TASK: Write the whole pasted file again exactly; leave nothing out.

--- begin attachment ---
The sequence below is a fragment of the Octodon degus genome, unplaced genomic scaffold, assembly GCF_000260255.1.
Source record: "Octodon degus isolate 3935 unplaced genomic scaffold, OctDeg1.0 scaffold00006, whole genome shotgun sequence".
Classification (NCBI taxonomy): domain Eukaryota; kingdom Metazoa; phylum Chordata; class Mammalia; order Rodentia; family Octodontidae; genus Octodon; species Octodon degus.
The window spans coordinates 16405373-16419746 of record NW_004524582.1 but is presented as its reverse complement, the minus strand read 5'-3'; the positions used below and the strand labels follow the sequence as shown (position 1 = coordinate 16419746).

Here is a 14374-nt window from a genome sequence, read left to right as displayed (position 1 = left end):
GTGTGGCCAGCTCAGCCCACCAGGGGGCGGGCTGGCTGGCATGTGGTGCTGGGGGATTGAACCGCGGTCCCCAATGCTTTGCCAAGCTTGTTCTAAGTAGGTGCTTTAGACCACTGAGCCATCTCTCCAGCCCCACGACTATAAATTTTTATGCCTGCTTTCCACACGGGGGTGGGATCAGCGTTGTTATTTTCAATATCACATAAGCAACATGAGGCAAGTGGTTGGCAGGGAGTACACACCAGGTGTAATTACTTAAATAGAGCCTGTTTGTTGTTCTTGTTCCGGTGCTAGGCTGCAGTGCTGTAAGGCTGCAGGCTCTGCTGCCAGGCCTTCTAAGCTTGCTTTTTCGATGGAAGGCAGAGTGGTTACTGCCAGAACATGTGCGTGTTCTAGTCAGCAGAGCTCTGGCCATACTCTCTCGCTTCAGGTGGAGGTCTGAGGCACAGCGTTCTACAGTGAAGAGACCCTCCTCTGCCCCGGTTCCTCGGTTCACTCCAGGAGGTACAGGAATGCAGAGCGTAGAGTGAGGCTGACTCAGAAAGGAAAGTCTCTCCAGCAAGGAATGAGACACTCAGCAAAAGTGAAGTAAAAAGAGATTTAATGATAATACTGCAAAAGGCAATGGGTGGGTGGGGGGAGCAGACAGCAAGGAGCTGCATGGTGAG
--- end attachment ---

The sequence below is a fragment of the Octodon degus genome, unplaced genomic scaffold, assembly GCF_000260255.1.
Source record: "Octodon degus isolate 3935 unplaced genomic scaffold, OctDeg1.0 scaffold00006, whole genome shotgun sequence".
Classification (NCBI taxonomy): domain Eukaryota; kingdom Metazoa; phylum Chordata; class Mammalia; order Rodentia; family Octodontidae; genus Octodon; species Octodon degus.
The window spans coordinates 16405373-16419746 of record NW_004524582.1 but is presented as its reverse complement, the minus strand read 5'-3'; the positions used below and the strand labels follow the sequence as shown (position 1 = coordinate 16419746).

Here is a 14374-nt window from a genome sequence, read left to right as displayed (position 1 = left end):
GTGTGGCCAGCTCAGCCCACCAGGGGGCGGGCTGGCTGGCATGTGGTGCTGGGGGATTGAACCGCGGTCCCCAATGCTTTGCCAAGCTTGTTCTAAGTAGGTGCTTTAGACCACTGAGCCATCTCTCCAGCCCCACGACTATAAATTTTTATGCCTGCTTTCCACACGGGGGTGGGATCAGCGTTGTTATTTTCAATATCACATAAGCAACATGAGGCAAGTGGTTGGCAGGGAGTACACACCAGGTGTAATTACTTAAATAGAGCCTGTTTGTTGTTCTTGTTCCGGTGCTAGGCTGCAGTGCTGTAAGGCTGCAGGCTCTGCTGCCAGGCCTTCTAAGCTTGCTTTTTCGATGGAAGGCAGAGTGGTTACTGCCAGAACATGTGCGTGTTCTAGTCAGCAGAGCTCTGGCCATACTCTCTCGCTTCAGGTGGAGGTCTGAGGCACAGCGTTCTACAGTGAAGAGACCCTCCTCTGCCCCGGTTCCTCGGTTCACTCCAGGAGGTACAGGAATGCAGAGCGTAGAGTGAGGCTGACTCAGAAAGGAAAGTCTCTCCAGCAAGGAATGAGACACTCAGCAAAAGTGAAGTAAAAAGAGATTTAATGATAATACTGCAAAAGGCAATGGGTGGGTGGGGGGAGCAGACAGCAAGGAGCTGCATGGTGAG